Back in the early ’90s, something like 10 million people played a video game called Doom, in which a nameless hero fought his way through a Martian-type landscape, killing increasing hordes of demons from hell. With violent 3-D graphics and multi-player ability, it was a pioneer in the first-person-shooter genre.

Now, Haniya Rae reports on Popsci.com, a construction company called DIRTT (Doing It Right This Time) is designing hospital wings and office spaces using software based on Doom’s open-source engine. The software takes traditional blueprints and turns them into a 3-D image, allowing contractors that provide plumbing, wiring and so on to coordinate on virtual walls right from the start of a project. The idea — appealing to anyone who has ever renovated a kitchen — is to eliminate the costs and delays that come when diverse crews run into unexpected problems. “An engineer or architect can use [the software] to mock up a room and create a live data set for every aspect of a space, including the electrical engineering, millwork and piping. When those blueprints are taken into the shop, everything is constructed at the same time and put together so that there are no inconsistencies.”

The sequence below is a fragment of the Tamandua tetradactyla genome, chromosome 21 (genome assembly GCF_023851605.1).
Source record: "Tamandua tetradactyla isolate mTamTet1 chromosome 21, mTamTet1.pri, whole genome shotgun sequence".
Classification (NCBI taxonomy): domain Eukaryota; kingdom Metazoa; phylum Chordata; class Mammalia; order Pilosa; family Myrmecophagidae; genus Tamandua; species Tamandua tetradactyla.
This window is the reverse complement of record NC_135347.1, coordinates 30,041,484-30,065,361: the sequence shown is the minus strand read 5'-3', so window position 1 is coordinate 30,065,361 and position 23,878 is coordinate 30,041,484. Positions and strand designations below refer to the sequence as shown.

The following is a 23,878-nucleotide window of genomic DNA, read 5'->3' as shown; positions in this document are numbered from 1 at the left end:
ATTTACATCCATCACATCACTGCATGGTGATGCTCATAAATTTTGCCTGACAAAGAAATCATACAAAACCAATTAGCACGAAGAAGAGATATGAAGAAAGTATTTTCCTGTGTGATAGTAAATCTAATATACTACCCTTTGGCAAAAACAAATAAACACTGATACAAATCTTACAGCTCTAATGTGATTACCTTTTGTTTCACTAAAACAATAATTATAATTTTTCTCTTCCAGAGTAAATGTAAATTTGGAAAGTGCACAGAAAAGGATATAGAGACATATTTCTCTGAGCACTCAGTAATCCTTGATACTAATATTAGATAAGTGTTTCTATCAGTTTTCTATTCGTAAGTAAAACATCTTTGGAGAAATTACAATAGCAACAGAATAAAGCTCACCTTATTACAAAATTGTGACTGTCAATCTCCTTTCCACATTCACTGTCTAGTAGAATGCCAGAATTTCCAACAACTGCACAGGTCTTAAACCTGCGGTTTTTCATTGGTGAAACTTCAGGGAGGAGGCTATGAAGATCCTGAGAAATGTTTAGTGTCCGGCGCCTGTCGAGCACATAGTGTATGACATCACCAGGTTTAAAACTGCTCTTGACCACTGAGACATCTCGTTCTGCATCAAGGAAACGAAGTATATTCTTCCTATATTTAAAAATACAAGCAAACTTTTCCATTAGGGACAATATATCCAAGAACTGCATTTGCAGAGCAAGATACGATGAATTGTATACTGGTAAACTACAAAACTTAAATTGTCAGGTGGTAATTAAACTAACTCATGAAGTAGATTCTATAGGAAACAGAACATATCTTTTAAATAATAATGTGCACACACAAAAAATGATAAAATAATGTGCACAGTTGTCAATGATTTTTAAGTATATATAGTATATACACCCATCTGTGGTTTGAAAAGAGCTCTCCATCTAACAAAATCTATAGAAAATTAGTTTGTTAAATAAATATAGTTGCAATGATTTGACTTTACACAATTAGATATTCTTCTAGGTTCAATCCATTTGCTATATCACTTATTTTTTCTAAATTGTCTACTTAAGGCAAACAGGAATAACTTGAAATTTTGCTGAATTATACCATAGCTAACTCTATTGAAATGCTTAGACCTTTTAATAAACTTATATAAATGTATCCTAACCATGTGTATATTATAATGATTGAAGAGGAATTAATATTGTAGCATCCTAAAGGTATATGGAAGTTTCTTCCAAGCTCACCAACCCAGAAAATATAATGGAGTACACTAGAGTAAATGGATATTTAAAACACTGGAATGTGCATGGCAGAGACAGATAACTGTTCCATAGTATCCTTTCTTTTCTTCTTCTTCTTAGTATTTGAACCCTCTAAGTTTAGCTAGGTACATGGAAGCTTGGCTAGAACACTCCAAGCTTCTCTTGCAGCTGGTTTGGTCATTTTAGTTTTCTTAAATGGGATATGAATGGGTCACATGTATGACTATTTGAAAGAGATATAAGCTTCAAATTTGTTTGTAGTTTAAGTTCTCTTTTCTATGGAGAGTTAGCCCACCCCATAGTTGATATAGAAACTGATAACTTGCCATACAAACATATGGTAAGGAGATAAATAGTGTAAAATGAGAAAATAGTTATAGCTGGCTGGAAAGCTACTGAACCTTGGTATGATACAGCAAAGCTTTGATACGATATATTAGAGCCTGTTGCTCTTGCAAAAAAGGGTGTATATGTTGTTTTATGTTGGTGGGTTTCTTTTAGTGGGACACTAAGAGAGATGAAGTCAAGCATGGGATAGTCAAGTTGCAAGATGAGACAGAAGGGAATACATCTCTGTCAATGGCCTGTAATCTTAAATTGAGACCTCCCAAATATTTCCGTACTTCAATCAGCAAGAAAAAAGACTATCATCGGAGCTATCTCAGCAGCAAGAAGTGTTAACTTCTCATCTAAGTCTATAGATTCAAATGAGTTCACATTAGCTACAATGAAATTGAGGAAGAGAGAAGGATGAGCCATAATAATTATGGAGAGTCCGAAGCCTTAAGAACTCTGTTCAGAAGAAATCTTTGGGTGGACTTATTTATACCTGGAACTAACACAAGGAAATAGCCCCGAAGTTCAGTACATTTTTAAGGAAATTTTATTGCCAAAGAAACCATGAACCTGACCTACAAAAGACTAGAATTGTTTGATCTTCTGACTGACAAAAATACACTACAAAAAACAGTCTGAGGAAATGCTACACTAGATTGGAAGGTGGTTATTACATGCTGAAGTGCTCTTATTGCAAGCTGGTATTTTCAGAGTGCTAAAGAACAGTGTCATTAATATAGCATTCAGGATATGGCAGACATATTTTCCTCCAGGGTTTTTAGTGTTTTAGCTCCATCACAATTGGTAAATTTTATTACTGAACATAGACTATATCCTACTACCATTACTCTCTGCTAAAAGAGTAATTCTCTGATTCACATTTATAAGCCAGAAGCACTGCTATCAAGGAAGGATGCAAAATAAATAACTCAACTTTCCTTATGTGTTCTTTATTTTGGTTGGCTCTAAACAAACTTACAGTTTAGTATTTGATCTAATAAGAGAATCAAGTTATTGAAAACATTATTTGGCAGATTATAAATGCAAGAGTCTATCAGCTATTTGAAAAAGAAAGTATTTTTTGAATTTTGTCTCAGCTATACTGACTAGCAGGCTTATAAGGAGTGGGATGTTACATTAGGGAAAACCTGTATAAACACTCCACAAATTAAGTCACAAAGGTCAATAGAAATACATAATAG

Scott Jenkins, president of DIRTT, says the same Doom-based system will also help hospitals that want to reconfigure a room’s wall panel quickly for patients with different needs or to accommodate new technology.

Not as exciting as killing demons, maybe, but it sounds satisfying.

Back in the early ’90s, something like 10 million people played a video game called Doom, in which a nameless hero fought his way through a Martian-type landscape, killing increasing hordes of demons from hell. With violent 3-D graphics and multi-player ability, it was a pioneer in the first-person-shooter genre.

Now, Haniya Rae reports on Popsci.com, a construction company called DIRTT (Doing It Right This Time) is designing hospital wings and office spaces using software based on Doom’s open-source engine. The software takes traditional blueprints and turns them into a 3-D image, allowing contractors that provide plumbing, wiring and so on to coordinate on virtual walls right from the start of a project. The idea — appealing to anyone who has ever renovated a kitchen — is to eliminate the costs and delays that come when diverse crews run into unexpected problems. “An engineer or architect can use [the software] to mock up a room and create a live data set for every aspect of a space, including the electrical engineering, millwork and piping. When those blueprints are taken into the shop, everything is constructed at the same time and put together so that there are no inconsistencies.”

Scott Jenkins, president of DIRTT, says the same Doom-based system will also help hospitals that want to reconfigure a room’s wall panel quickly for patients with different needs or to accommodate new technology.

Not as exciting as killing demons, maybe, but it sounds satisfying.